SINCE THE EARLY 1980S, in one of Philadelphia’s poorest and most heavily blighted zones, hundreds of row homes have been transformed into unregulated, unlicensed recovery houses. Recovery houses have no official licensure or regulatory board in Pennsylvania, and they are run almost entirely by non-professional recovering addicts. With very few exceptions, the houses operate without formal state or city funding. Using the resources of the impoverished addicts themselves – which at times have included cash assistance and food stamps – recovery houses generate sustainable economies that combine food and shelter with a street-level brand of 12-step/self-help recovery. By way of the Kensington Recovery House movement, this paper explores, ethnographically and theoretically, the relationship between the restructuring of an urban and state-level social welfare system, on the one hand, and informal street-level urban poverty survival strategies, on the other. In the process, Professor Fairbanks seeks to understand how this nexus differentially distributes life opportunities for poor and predominantly African American drug users; and how small-scale state building projects – formal and informal – entail a making and remaking of race, rights, and citizenship in accordance with the regulatory imperatives of the welfare state and the political economy of postindustrial Philadelphia.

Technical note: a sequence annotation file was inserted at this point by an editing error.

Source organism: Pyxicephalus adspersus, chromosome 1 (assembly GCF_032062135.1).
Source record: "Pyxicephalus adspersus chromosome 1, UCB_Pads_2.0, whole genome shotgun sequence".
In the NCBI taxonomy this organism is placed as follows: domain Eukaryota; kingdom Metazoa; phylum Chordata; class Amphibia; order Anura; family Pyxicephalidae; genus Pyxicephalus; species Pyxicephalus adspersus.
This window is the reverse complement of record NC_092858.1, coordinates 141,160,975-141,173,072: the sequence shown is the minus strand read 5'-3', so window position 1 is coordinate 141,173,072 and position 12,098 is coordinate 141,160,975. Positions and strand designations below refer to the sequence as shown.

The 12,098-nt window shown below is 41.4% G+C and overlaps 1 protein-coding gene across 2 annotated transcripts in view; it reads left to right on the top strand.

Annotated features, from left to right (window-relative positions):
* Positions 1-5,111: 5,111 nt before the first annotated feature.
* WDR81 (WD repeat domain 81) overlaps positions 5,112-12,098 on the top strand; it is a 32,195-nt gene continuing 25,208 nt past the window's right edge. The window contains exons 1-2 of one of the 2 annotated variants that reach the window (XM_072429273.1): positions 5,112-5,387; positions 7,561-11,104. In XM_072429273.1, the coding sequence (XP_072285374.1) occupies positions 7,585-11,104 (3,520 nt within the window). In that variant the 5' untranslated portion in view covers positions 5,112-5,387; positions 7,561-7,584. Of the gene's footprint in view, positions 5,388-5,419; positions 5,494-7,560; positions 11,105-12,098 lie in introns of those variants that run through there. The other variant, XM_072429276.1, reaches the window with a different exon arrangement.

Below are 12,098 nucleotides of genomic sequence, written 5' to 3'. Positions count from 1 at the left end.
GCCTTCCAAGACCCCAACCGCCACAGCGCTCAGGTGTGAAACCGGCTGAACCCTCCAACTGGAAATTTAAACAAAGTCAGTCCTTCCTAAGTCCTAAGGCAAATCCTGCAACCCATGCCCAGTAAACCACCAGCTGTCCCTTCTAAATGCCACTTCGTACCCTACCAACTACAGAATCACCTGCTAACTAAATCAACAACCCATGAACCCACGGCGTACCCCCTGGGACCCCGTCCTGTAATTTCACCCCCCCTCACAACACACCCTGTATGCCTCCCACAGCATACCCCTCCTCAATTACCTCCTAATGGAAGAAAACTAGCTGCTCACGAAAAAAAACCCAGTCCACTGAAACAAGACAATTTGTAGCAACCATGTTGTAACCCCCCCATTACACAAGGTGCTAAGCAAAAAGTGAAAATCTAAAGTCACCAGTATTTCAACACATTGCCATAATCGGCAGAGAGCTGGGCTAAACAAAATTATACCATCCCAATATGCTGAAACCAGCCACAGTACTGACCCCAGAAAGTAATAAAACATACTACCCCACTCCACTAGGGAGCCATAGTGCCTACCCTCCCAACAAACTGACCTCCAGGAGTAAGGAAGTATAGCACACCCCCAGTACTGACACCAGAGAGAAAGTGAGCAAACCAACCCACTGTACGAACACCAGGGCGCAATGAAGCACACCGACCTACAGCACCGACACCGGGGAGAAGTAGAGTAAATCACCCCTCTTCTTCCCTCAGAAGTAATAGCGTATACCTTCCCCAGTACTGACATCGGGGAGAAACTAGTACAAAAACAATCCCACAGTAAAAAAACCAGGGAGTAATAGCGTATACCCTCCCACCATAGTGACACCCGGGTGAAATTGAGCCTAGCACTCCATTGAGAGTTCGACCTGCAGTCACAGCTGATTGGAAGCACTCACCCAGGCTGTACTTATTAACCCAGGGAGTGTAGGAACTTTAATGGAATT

Excerpt: "Contemporary paupers, or destitute addicts, are left to churn in regulatory eddies of a denuded welfare system and its adjunct sphere of self-help entrepreneurialism. To say that recovery houses are 'unmomitored' and 'unregulated' is simply untenable. With no effective means of redress and a highly contingent state of tenure, the recovery house actors become trapped within a series of regulatory forces that operate in concert with the formal treatment sector and the informal recovery house."
ROBERT FAIRBANKS II is Visiting Professor of Sociology, Bryn Mawr College and a Lecturer and Fellow in Urban Studies at Penn. Until 2013, he was an Assistant Professor in the University of Chicago School of Social Service Administration. He is the author of How It Works: Recovering Citizens in Post-Welfare Philadelphia (2009), an ethnography of the Kensington Recovery House movement.